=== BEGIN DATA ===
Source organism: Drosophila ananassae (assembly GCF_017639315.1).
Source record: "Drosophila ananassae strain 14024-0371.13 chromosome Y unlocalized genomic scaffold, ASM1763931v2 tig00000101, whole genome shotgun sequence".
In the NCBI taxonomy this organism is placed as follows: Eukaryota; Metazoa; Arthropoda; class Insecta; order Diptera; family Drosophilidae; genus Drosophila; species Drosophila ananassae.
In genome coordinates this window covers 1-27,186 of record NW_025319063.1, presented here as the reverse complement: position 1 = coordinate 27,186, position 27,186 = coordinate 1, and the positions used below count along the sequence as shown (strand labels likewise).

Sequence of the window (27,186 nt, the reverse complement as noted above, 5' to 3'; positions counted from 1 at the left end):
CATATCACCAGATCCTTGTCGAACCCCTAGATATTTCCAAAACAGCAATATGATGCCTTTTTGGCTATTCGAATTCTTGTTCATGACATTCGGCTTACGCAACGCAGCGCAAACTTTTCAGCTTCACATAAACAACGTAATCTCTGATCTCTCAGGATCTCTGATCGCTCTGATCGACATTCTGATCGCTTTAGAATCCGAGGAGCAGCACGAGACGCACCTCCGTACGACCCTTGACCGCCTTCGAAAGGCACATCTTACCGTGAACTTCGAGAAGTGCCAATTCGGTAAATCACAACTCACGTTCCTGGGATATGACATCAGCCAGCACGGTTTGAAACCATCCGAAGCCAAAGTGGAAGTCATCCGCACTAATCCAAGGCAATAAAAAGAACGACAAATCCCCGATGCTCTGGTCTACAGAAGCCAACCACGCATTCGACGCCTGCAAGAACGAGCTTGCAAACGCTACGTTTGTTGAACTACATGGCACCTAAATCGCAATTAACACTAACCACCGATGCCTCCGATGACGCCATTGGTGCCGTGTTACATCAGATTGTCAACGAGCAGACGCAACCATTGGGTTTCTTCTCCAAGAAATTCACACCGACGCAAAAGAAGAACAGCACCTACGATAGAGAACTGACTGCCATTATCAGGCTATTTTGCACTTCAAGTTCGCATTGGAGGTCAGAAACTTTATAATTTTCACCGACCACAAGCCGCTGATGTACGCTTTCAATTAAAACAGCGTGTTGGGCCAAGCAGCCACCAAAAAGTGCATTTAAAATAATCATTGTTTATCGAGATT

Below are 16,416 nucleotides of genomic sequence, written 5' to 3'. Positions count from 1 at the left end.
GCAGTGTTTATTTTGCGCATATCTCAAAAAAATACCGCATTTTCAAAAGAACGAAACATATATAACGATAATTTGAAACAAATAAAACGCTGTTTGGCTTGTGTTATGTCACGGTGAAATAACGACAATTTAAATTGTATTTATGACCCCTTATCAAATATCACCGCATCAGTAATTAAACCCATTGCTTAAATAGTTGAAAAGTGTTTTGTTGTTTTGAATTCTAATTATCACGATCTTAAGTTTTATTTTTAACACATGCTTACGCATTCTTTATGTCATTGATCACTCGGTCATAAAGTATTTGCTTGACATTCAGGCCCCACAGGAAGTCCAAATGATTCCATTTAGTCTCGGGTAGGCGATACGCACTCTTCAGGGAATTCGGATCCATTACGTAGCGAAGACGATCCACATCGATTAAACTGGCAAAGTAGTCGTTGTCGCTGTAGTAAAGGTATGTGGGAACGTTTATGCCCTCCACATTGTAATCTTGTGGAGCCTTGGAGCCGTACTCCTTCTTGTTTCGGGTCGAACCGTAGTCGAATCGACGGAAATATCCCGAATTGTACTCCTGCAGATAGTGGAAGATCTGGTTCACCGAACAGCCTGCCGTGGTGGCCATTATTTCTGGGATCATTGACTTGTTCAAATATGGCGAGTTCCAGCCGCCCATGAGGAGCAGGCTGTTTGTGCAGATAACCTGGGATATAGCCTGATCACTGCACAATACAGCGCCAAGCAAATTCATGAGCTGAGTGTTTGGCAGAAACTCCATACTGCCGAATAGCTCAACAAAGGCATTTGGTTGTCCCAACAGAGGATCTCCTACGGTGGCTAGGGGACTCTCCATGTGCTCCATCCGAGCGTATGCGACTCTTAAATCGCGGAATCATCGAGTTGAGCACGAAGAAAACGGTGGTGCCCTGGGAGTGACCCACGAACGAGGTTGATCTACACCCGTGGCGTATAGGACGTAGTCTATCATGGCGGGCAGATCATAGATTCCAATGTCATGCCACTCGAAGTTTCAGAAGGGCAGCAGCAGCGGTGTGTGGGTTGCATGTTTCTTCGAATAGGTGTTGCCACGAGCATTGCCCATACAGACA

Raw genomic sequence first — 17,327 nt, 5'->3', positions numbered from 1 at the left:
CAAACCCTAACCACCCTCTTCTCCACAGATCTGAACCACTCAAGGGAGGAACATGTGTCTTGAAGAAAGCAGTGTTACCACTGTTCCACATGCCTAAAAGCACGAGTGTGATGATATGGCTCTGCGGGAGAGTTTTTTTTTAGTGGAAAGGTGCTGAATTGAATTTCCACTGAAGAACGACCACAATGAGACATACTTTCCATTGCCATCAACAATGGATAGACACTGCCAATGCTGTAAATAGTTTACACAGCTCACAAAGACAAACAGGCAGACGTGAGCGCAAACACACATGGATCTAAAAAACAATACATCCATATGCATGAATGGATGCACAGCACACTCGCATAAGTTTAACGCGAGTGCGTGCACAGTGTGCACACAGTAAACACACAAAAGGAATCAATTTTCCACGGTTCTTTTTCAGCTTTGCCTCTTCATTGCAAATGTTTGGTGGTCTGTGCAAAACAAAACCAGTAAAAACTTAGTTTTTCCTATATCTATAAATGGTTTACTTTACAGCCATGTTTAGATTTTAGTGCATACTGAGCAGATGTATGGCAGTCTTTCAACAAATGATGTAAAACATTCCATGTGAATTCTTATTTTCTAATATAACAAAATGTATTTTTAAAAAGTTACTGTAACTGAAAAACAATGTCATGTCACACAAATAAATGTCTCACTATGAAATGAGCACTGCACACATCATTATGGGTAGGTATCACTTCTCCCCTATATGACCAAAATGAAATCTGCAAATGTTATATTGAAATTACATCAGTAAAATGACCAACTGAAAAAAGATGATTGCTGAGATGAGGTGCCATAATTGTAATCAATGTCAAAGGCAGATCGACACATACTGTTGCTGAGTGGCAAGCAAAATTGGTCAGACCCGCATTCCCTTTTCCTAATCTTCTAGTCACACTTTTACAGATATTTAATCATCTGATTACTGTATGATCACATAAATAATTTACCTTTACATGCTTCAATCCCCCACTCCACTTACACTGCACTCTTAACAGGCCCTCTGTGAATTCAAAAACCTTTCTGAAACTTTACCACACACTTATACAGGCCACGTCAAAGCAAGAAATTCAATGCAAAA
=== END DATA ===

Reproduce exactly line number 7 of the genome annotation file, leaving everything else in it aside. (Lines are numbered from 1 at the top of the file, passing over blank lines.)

Below are 16,416 nucleotides of genomic sequence, written 5' to 3'. Positions count from 1 at the left end.